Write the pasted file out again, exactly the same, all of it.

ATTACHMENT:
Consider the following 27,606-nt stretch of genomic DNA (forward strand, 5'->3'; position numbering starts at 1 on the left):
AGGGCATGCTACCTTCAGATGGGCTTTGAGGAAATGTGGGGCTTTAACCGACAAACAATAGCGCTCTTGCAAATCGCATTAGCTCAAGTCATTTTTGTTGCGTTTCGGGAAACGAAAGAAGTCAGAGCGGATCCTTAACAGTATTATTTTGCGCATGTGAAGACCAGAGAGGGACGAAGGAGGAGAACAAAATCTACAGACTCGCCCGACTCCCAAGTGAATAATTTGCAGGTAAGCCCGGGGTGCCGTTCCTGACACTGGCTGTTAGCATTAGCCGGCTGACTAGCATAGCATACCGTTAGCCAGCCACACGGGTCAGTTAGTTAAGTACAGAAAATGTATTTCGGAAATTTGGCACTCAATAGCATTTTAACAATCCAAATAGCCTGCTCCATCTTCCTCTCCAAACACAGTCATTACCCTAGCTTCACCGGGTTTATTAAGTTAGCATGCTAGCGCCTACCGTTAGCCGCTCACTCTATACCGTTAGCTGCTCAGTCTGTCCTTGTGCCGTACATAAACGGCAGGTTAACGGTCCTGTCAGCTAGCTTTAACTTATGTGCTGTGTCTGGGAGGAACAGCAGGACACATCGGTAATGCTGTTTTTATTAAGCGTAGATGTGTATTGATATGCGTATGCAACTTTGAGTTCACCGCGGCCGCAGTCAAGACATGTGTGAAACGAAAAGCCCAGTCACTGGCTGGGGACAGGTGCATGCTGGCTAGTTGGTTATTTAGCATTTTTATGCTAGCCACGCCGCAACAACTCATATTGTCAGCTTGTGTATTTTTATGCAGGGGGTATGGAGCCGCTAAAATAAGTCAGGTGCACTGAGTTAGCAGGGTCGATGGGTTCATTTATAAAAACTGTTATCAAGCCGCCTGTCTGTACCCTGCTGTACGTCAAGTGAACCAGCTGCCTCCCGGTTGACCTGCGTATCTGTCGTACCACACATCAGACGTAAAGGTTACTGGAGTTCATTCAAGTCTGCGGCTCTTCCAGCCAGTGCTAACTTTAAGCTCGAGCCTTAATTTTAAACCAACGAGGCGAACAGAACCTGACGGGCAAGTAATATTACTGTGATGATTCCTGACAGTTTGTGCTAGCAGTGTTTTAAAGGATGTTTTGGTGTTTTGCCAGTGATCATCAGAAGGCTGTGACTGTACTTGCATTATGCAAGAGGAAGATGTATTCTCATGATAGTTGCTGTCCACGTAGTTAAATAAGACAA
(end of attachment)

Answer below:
Consider the following 27,606-nt stretch of genomic DNA (forward strand, 5'->3'; position numbering starts at 1 on the left):
AGGGCATGCTACCTTCAGATGGGCTTTGAGGAAATGTGGGGCTTTAACCGACAAACAATAGCGCTCTTGCAAATCGCATTAGCTCAAGTCATTTTTGTTGCGTTTCGGGAAACGAAAGAAGTCAGAGCGGATCCTTAACAGTATTATTTTGCGCATGTGAAGACCAGAGAGGGACGAAGGAGGAGAACAAAATCTACAGACTCGCCCGACTCCCAAGTGAATAATTTGCAGGTAAGCCCGGGGTGCCGTTCCTGACACTGGCTGTTAGCATTAGCCGGCTGACTAGCATAGCATACCGTTAGCCAGCCACACGGGTCAGTTAGTTAAGTACAGAAAATGTATTTCGGAAATTTGGCACTCAATAGCATTTTAACAATCCAAATAGCCTGCTCCATCTTCCTCTCCAAACACAGTCATTACCCTAGCTTCACCGGGTTTATTAAGTTAGCATGCTAGCGCCTACCGTTAGCCGCTCACTCTATACCGTTAGCTGCTCAGTCTGTCCTTGTGCCGTACATAAACGGCAGGTTAACGGTCCTGTCAGCTAGCTTTAACTTATGTGCTGTGTCTGGGAGGAACAGCAGGACACATCGGTAATGCTGTTTTTATTAAGCGTAGATGTGTATTGATATGCGTATGCAACTTTGAGTTCACCGCGGCCGCAGTCAAGACATGTGTGAAACGAAAAGCCCAGTCACTGGCTGGGGACAGGTGCATGCTGGCTAGTTGGTTATTTAGCATTTTTATGCTAGCCACGCCGCAACAACTCATATTGTCAGCTTGTGTATTTTTATGCAGGGGGTATGGAGCCGCTAAAATAAGTCAGGTGCACTGAGTTAGCAGGGTCGATGGGTTCATTTATAAAAACTGTTATCAAGCCGCCTGTCTGTACCCTGCTGTACGTCAAGTGAACCAGCTGCCTCCCGGTTGACCTGCGTATCTGTCGTACCACACATCAGACGTAAAGGTTACTGGAGTTCATTCAAGTCTGCGGCTCTTCCAGCCAGTGCTAACTTTAAGCTCGAGCCTTAATTTTAAACCAACGAGGCGAACAGAACCTGACGGGCAAGTAATATTACTGTGATGATTCCTGACAGTTTGTGCTAGCAGTGTTTTAAAGGATGTTTTGGTGTTTTGCCAGTGATCATCAGAAGGCTGTGACTGTACTTGCATTATGCAAGAGGAAGATGTATTCTCATGATAGTTGCTGTCCACGTAGTTAAATAAGACAA